AWork of this quality directly addresses the question or problem raised and provides a coherent argument displaying an extensive knowledge of relevant information or content. This type of work demonstrates the ability to critically evaluate concepts and theory and has an element of novelty and originality. There is clear evidence of a significant amount of reading beyond that required for the cour
BThis is highly competent level of performance and directly addresses the question or problem raised.There is a demonstration of some ability to critically evaluatetheory and concepts and relate them to practice. Discussions reflect the student’s own arguments and are not simply a repetition of standard lecture andreference material. The work does not suffer from any major errors or omissions and provides evidence of reading beyond the required assignments.
CThis is an acceptable level of performance and provides answers that are clear but limited, reflecting the information offered in the lectures and reference readings.
DThis level of performances demonstrates that the student lacks a coherent grasp of the material.Important information is omitted and irrelevant points included.In effect, the student has barely done enough to persuade the instructor that s/he should not fail.
FThis work fails to show any knowledge or understanding of the issues raised in the question. Most of the material in the answer is irrelevant.

 Regular attendance and active participation in class are essential: this includes punctuality and quick checking of intranet messages. Absences will affect the final grade, unless caused by serious family or medical emergencies. Makeup examinations may be given or late papers accepted only for the same reasons. In order to take full advantage of this class and make it an important learning experience, it is crucial to create a communicative virtuous circle, i.e. an environment where possible misunderstandings are reduced to a minimum or altogether eliminated and potential problems and issues are addressed and solved very quickly. Example: some of you may have a stronger background in Politics, and some a weaker one or none: there is nothing wrong in acknowledging it and  alerting the professor, so that he can adjust his pace to the audience and work more with single cases if need be. More specifically, you can contribute quite substantially to the creation of a virtuous circle if you consider the following:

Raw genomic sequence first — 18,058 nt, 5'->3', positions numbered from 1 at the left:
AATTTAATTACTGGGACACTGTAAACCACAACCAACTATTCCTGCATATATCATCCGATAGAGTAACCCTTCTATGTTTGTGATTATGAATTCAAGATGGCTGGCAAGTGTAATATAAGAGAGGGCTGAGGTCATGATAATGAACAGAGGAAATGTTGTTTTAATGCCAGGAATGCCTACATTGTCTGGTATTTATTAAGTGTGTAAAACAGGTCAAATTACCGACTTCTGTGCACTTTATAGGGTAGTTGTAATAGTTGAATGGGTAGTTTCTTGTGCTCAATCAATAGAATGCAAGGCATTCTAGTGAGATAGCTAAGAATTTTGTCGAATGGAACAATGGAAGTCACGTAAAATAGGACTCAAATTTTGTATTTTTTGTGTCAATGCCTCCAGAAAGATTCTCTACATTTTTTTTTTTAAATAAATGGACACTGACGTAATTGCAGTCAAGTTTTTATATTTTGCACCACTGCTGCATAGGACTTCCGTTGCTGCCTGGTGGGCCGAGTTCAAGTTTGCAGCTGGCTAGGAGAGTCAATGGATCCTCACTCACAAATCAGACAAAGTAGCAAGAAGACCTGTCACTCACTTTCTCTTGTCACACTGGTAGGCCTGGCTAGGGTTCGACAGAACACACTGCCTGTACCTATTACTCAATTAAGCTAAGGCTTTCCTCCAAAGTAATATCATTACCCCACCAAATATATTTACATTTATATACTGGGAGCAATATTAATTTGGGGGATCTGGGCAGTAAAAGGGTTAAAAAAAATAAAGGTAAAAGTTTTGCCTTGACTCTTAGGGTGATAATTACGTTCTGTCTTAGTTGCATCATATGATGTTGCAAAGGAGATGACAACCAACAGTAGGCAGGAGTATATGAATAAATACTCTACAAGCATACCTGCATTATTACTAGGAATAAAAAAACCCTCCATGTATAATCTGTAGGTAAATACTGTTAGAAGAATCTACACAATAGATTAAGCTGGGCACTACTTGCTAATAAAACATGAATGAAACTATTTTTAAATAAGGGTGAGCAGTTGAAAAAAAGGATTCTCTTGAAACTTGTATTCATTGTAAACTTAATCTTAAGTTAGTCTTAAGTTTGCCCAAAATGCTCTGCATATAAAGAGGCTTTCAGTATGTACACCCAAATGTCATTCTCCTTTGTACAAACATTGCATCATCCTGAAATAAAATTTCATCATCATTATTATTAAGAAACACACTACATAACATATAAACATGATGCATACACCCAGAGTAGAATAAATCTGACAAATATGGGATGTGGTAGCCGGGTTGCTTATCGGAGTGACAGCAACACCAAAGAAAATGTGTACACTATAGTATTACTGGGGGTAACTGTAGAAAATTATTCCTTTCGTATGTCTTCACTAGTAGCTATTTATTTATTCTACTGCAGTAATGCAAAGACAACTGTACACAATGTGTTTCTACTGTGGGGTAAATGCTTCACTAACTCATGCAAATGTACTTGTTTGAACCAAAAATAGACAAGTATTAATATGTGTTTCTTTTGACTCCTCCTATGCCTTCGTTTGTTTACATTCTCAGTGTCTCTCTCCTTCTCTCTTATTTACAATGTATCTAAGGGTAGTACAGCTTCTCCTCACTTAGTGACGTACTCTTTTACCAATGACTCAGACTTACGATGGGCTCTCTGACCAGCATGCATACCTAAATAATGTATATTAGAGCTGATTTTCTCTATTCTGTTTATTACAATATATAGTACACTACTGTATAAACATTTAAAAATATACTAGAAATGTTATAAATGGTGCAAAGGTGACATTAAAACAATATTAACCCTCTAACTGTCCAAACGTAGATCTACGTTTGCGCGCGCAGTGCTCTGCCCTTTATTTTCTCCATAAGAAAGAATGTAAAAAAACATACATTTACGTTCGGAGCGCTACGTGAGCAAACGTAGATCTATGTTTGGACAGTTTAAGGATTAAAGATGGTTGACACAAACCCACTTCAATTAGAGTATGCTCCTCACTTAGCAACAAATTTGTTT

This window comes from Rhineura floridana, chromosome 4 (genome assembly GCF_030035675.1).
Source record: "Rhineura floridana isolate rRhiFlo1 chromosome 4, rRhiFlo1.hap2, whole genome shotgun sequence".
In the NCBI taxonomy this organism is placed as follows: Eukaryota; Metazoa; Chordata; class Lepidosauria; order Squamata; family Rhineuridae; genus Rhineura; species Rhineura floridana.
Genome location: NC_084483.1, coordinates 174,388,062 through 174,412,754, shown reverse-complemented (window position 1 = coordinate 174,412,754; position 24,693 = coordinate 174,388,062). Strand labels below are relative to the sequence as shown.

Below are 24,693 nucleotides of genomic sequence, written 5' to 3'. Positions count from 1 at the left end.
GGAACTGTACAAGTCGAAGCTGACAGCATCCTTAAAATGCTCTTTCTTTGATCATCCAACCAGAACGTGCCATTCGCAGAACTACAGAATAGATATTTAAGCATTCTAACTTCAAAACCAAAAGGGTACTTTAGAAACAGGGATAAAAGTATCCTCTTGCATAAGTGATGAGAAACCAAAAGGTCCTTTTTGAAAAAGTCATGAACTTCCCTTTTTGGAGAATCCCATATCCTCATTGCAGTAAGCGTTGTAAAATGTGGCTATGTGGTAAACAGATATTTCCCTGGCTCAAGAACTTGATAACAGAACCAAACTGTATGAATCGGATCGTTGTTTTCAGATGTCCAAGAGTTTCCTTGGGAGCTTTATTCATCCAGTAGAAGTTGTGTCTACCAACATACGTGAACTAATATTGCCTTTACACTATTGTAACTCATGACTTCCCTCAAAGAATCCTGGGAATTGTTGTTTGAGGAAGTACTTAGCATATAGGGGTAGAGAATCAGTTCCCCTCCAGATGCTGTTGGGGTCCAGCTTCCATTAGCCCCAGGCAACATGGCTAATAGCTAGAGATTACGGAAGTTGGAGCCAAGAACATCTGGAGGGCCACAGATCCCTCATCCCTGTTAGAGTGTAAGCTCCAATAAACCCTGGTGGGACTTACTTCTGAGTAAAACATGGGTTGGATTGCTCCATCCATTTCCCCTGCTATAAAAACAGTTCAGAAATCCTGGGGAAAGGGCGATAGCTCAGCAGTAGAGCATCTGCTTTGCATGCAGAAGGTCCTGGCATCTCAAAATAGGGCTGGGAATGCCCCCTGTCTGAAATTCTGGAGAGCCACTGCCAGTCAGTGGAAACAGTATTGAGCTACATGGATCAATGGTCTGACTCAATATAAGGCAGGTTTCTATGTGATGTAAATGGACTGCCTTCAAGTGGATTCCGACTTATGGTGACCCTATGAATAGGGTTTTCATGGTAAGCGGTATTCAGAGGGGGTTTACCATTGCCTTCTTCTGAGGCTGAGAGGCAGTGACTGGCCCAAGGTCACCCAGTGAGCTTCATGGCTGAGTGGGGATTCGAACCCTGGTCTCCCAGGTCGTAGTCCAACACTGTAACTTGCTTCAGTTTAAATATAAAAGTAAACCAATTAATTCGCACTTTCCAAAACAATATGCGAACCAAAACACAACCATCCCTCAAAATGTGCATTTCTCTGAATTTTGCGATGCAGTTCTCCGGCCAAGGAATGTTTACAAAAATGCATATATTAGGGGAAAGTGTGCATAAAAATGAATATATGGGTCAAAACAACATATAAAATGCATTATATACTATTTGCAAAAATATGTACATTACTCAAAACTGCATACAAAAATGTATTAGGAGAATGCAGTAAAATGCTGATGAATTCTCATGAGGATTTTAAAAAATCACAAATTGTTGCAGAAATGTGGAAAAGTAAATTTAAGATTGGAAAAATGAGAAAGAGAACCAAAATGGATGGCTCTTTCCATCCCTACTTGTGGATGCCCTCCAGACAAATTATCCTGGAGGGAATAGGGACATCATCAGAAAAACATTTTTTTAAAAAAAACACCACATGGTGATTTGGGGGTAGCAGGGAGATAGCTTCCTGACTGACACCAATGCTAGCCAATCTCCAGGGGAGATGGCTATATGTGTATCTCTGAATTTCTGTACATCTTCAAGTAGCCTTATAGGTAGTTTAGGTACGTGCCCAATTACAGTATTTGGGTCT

1) Some  patterns of demeanor are invisible in a large infrastructure, yet become disruptive in a smaller one. They include the following (during class): - walking in and especially out of the room, in absence of an emergency or prior permission; - making use of the internet and/or any social network, such as Facebook, Twitter or a mere sms; - reading or studying for a class other than the one being attended. Taking good note of all this and acting accordingly, besides averting inevitable grade-docking, will greatly help and will be much appreciated.  Therefore, you are kindly requested to turn off your Iphones et al. and avoid using a laptop during class. Exceptions can be made only in some specific cases 

2) Students should be able to make the difference between occurrences which justify their absences and those which don't, and alert the prof only in the former case.  Examples:   

Occurrence                                 Absence Justified?                Communication needed                        

i) Sickness                                                       yes                                         yes                      

ii) Major emergency                                        yes                                         yes                         
(accident, serious family issues,                          

iii)Travel issues of any kind                             no                                           no                         

iv) Family/partner/friend(s)                         
are in town                                                        no                                           no                      
 (although  welcome to                         
class if interested, in which case please                         
notify the prof)